Janice Chen: Could CRISPR Democratise Diagnostics? (Transcript)

Janice Chen is a recent PhD graduate in Molecular and Cell Biology from the University of California, Berkeley. She is the co-founder and Chief Research Officer at Mammoth Biosciences, a biotechnology company harnessing a revolutionary gene-editing tool called CRISPR – used for rapid and affordable disease detection.

CRISPR is a tool that has revolutionized the field of gene editing and is now gaining terrain outside the lab with the aim of detecting diseases through a non-invasive procedure, a revolution in its own right.

Below is the full text of her TEDx Talk titled “Could CRISPR Democratise Diagnostics?” at TEDxCERN conference.

 

TRANSCRIPT: 

For the past two days, you’ve been dealing with a sore throat and you just feel miserable.

Over the weekend, you develop a fever and cough and you feel too weak to even get out of bed. It’s like the worst cold you’ve ever had

You search online for a possible diagnosis and think that you might have the flu, but your symptoms also suggest a possible bacterial infection.

You decide it’s worth visiting a doctor, but because it’s the weekend, your only option is to visit the emergency services.

After an hour in the waiting room, a doctor finally examines you and sticks a swab up your nose for a flu test. She later confirms that you test positive for the flu, and sends you home with medication and instructions to rest and drink plenty of fluids.

You’re completely exhausted after the trip and hope that you didn’t spread the virus to others along the way.

What if, instead, you could directly and accurately test for the flu at home?

What if you received the prescription and treatment plan without having to step foot into a clinic? And what if the same principle could be applied to other dangerous diseases, such as Ebola or even cancer?

Today I am going to talk about a revolution in diagnostics. It involves a tool called CRISPR.

You might know CRISPR as modern genome-editing technology, but the process of CRISPR has actually existed in nature for millions of years to protect bacteria against viruses.

Bacteria, like humans, have evolved their own immune system to defend against viral infections.

Scientists eventually realized that the CRISPR immune response uses a cutting protein called Cas and an RNA molecule that guides the Cas protein to matching DNA sequence from the invading virus.

Once a Cas protein finds its target, it turns into a pair of molecular scissors small enough to fit inside a bacterium and slices apart the invader. Once it’s cut, the virus is dead and can’t harm the bacterium any longer.

In 2012, researchers from the lab of Jennifer Doudna, my former PhD adviser, were able to extract CRISPR out of bacteria and reprogram the guide RNA to target any DNA sequence. This was revolutionary.

When this kind of precision cutting is brought into a plant or animal, we can fix any faulty genes or enhance others. In short, we can rewrite the genome.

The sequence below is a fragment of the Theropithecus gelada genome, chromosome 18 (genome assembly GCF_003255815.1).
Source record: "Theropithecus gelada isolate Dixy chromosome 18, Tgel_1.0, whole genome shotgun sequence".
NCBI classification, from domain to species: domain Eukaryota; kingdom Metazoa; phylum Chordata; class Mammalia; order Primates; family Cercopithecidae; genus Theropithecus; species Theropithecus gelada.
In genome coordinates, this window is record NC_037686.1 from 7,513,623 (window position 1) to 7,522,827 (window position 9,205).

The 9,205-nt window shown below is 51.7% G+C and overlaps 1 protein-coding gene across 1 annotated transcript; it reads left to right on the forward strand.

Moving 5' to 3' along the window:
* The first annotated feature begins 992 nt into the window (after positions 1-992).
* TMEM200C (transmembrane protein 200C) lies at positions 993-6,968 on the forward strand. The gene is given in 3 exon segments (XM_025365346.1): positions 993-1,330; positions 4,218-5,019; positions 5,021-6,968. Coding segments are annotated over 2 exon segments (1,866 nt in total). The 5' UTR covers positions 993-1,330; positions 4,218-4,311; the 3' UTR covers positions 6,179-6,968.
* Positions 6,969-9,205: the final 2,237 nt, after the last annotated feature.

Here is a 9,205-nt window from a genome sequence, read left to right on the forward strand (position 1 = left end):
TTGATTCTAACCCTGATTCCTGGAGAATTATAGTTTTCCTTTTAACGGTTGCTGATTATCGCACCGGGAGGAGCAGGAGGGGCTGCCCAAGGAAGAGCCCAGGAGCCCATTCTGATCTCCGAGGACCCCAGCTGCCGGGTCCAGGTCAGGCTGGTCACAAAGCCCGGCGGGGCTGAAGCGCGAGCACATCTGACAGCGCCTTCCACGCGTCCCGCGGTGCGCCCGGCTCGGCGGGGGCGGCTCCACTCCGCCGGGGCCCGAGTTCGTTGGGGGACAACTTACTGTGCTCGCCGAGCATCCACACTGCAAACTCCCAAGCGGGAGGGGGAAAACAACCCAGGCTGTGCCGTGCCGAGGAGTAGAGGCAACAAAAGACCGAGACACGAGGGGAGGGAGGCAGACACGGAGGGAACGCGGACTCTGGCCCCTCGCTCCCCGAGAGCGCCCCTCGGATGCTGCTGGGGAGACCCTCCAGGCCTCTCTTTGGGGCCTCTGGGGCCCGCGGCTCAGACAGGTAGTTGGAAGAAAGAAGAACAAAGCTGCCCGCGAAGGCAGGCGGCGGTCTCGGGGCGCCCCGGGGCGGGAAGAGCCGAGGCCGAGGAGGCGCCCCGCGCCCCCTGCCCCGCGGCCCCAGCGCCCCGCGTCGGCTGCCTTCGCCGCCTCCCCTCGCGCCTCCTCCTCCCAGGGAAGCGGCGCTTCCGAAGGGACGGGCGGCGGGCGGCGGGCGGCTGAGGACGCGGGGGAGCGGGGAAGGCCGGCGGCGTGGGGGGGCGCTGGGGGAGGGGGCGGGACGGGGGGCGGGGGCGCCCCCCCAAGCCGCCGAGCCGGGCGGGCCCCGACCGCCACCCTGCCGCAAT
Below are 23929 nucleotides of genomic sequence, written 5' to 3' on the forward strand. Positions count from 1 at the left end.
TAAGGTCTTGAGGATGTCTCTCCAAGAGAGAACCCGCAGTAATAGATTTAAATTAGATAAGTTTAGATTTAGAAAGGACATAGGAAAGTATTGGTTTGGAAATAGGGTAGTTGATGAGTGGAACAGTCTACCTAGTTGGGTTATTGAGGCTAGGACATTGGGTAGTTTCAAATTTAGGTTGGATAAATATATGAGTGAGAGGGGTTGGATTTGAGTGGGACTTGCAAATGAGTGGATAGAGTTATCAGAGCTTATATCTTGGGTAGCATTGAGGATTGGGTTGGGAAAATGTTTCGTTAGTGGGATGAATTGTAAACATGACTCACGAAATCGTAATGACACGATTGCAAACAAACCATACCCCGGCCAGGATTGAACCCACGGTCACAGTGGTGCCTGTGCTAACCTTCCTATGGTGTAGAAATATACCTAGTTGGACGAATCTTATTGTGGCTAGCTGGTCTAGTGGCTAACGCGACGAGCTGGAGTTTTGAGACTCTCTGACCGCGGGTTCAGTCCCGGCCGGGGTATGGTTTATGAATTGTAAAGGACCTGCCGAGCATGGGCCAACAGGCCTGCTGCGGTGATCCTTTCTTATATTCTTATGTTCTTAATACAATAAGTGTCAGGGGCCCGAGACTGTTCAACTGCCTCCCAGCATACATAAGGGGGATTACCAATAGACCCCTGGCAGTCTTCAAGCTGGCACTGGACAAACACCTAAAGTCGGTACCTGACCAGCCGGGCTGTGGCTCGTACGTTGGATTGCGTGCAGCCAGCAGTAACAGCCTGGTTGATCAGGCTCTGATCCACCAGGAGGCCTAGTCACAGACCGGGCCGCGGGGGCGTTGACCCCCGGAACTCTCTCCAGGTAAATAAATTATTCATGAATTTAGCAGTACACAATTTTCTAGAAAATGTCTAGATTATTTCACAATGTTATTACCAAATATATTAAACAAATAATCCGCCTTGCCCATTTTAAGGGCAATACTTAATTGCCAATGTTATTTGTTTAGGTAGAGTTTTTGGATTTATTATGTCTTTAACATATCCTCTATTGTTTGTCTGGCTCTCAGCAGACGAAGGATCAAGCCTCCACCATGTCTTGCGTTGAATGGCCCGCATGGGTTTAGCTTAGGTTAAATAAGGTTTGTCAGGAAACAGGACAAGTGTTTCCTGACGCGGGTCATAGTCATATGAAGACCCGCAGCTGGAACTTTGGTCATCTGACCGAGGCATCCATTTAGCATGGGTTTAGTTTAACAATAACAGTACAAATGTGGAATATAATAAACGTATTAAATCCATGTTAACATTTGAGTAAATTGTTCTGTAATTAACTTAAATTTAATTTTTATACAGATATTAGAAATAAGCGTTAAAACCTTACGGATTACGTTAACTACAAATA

For the past six years, we’ve learned how CRISPR can help us write our genes, but today, I’m going to talk about a completely new application of CRISPR that has nothing to do with genome editing.

Last year, my colleagues and I discovered that CRISPR can also be used to help us rapidly and inexpensively read our DNA. This unexpected finding led us to reinvent CRISPR as a next-generation diagnostic.

During my time at the Doudna Lab, I wanted to understand how CRISPR proteins cut DNA. I like to imagine these tiny molecular machines made up of two macromolecules: protein and RNA.

If we zoom in further, we can break them up into their building blocks of amino acids and ribonucleotides. As a biochemist, I love being able to test this system by swapping out amino acids, tweaking ribonucleotides, and even removing entire pieces of the CRISPR protein.

It’s like solving a puzzle that nature created to help us understand how CRISPR makes a precise cut in the target DNA.

CRISPR is also like a family. There are some proteins that are closely related and others that are distant cousins.

While putting the pieces together, we unexpectedly discovered that a young member of the CRISPR family didn’t behave exactly like a pair of molecular scissors.

Whereas the older cousin, named Cas9, made a single cut in the target DNA, the younger teenager, named Cas12, misbehaved like a molecular paper shredder. Once it’s switched on, Cas12 will grab all the papers and shreds through documents regardless of their text.

Now, the cool thing about this behavior is it allows CRISPR to send a report of a target DNA in real time.

It works like this. Imagine a molecular firecracker. When Cas12 finds a match, it lights a fuse that begins to degrade until the firecracker ignites, generating a signal activated by the match. If there are any problems with the match, or if there’s no match at all, Cas12 won’t light the firecracker.

In other words, we can simply design the guide RNA to target any DNA sequence. This can be a sequence from bacteria or virus, or even a disease mutation within our own cells.

Cas12 and its programmed guide RNA will search through billions of letters to find that matching DNA target, and once it does, Cas12 starts cutting and doesn’t stop.

But we can take advantage of this activity by throwing in that molecular firecracker that gets ignited by Cas12, generating a colorful explosion indicating that the target is present.

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